I know it is unfashionable–perhaps heretical–for homeschoolers to care about where or if their kids go to college.
It’s always been my opinion, however, that college match matters. I found college and grad school to be great opportunities for meeting really really really smart people — other students, professors, TAs, etc. There’s a critical mass of ambitious, intellectual people, which is often a missing ingredient in the lives of asynchronous gifted kids, who get serious about intellectual pursuits well before many of their age peers.
There is not, for example, a critical mass of preteens who want to talk linguistics and comparative grammar in our lives right now. But someday . . .
So I want my kids to find the college that is right for them. An article in the NYT today describes the broader consequences of poor college match:
The first problem that Mr. Bowen, Mr. McPherson and the book’s third author, Matthew Chingos, a doctoral candidate, diagnose is something they call under-matching. It refers to students who choose not to attend the best college they can get into. They instead go to a less selective one, perhaps one that’s closer to home or, given the torturous financial aid process, less expensive.
About half of low-income students with a high school grade-point average of at least 3.5 and an SAT score of at least 1,200 do not attend the best college they could have. Many don’t even apply. Some apply but don’t enroll. “I was really astonished by the degree to which presumptively well-qualified students from poor families under-matched,” Mr. Bowen told me.
They could have been admitted to Michigan’s Ann Arbor campus (graduation rate: 88 percent, according to College Results Online) or Michigan State (74 percent), but they went, say, to Eastern Michigan (39 percent) or Western Michigan (54 percent). If they graduate, it would be hard to get upset about their choice. But large numbers do not. You can see that in the chart with this column.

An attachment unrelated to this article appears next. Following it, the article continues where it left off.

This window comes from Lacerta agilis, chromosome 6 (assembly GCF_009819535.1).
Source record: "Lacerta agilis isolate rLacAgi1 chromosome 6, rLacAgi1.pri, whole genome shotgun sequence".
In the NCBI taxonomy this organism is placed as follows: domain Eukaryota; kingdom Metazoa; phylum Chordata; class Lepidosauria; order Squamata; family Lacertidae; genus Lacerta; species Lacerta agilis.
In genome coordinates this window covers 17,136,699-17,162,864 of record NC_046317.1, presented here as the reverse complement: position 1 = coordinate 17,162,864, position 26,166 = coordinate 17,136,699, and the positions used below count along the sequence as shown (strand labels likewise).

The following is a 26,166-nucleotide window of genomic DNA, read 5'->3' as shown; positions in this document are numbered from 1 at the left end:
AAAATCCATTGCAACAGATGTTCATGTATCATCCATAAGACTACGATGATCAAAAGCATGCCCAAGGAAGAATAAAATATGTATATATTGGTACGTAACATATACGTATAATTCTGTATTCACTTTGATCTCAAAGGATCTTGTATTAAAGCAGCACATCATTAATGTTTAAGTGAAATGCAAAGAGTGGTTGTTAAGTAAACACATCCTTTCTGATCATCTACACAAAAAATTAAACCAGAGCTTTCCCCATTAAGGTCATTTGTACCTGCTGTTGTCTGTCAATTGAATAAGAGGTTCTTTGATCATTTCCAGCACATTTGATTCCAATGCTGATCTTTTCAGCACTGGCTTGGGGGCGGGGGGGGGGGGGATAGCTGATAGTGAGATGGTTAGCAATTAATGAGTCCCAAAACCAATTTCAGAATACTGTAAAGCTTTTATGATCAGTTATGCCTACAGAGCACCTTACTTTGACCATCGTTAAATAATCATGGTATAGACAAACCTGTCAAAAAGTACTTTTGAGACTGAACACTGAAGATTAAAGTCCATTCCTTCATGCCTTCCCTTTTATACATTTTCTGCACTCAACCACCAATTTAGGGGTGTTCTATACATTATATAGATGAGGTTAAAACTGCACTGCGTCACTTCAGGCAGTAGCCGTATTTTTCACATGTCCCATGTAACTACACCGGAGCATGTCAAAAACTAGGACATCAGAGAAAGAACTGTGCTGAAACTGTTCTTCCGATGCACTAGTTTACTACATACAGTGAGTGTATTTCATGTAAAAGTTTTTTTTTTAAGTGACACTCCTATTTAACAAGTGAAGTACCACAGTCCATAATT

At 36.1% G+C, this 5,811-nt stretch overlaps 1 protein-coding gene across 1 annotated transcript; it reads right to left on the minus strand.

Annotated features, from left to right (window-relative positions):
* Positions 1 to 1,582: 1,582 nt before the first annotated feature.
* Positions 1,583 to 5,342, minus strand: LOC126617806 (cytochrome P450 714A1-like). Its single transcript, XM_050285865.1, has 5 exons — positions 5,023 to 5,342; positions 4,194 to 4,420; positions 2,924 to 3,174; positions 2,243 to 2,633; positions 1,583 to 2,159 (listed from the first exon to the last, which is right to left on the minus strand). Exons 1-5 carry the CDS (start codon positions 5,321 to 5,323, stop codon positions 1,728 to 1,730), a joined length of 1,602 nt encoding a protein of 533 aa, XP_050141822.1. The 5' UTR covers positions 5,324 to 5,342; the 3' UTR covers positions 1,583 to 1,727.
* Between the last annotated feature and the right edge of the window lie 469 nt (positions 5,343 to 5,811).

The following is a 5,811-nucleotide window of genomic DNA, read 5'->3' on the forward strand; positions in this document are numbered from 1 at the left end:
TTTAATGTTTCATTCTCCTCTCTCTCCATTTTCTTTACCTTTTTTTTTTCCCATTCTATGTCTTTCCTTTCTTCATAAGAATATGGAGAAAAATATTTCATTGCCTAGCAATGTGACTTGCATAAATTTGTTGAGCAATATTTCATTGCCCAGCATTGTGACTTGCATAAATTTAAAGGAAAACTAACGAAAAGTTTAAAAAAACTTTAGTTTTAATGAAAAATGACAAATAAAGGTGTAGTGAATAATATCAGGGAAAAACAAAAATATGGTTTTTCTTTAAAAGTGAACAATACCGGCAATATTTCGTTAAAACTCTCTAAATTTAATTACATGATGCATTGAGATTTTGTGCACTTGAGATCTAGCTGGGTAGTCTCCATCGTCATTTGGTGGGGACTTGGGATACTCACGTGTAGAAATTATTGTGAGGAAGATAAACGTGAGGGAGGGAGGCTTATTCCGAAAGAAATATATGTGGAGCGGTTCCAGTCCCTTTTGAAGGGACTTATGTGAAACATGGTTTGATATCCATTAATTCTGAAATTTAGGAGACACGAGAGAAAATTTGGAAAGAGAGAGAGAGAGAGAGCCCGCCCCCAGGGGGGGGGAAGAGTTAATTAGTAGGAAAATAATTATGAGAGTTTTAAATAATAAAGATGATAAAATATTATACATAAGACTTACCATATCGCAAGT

In effect, well-off students — many of whom will graduate no matter where they go — attend the colleges that do the best job of producing graduates. These are the places where many students live on campus (which raises graduation rates) and graduation is the norm. Meanwhile, lower-income students — even when they are better qualified — often go to colleges that excel in producing dropouts.
Granted, so far my kids are not the low-income students the study was tracking. They are statistically more likely, based on their parents’ education alone, to be in the group that graduates no matter where they go.
But the point stands — shooting low is a bad way to get a good college experience. So I’ll continue to keep college acceptance up in the list of homeschooling goals.
I learned of this article from a friend who maintains the Learn in Freedom website, which has a lot of information about homeschool-to-college.